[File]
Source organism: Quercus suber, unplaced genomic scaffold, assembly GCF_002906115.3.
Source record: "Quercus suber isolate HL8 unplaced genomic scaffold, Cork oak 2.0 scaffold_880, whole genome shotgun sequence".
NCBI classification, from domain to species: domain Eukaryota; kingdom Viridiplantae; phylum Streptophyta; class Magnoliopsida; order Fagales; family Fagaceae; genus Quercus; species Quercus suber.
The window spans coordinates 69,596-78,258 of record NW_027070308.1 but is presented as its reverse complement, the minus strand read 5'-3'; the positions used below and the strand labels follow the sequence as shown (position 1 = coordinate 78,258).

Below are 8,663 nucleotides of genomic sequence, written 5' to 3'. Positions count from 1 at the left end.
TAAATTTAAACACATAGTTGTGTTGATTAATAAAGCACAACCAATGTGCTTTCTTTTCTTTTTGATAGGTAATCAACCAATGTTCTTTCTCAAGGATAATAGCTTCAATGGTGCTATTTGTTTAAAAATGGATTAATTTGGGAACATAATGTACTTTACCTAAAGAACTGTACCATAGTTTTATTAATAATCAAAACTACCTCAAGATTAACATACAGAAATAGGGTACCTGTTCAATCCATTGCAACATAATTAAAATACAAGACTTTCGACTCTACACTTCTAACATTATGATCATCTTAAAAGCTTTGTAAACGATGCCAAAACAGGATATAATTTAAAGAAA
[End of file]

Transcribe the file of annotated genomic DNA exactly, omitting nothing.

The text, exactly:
Source organism: Quercus suber, unplaced genomic scaffold, assembly GCF_002906115.3.
Source record: "Quercus suber isolate HL8 unplaced genomic scaffold, Cork oak 2.0 scaffold_880, whole genome shotgun sequence".
NCBI classification, from domain to species: domain Eukaryota; kingdom Viridiplantae; phylum Streptophyta; class Magnoliopsida; order Fagales; family Fagaceae; genus Quercus; species Quercus suber.
The window spans coordinates 69,596-78,258 of record NW_027070308.1 but is presented as its reverse complement, the minus strand read 5'-3'; the positions used below and the strand labels follow the sequence as shown (position 1 = coordinate 78,258).

Below are 8,663 nucleotides of genomic sequence, written 5' to 3'. Positions count from 1 at the left end.
TAAATTTAAACACATAGTTGTGTTGATTAATAAAGCACAACCAATGTGCTTTCTTTTCTTTTTGATAGGTAATCAACCAATGTTCTTTCTCAAGGATAATAGCTTCAATGGTGCTATTTGTTTAAAAATGGATTAATTTGGGAACATAATGTACTTTACCTAAAGAACTGTACCATAGTTTTATTAATAATCAAAACTACCTCAAGATTAACATACAGAAATAGGGTACCTGTTCAATCCATTGCAACATAATTAAAATACAAGACTTTCGACTCTACACTTCTAACATTATGATCATCTTAAAAGCTTTGTAAACGATGCCAAAACAGGATATAATTTAAAGAAA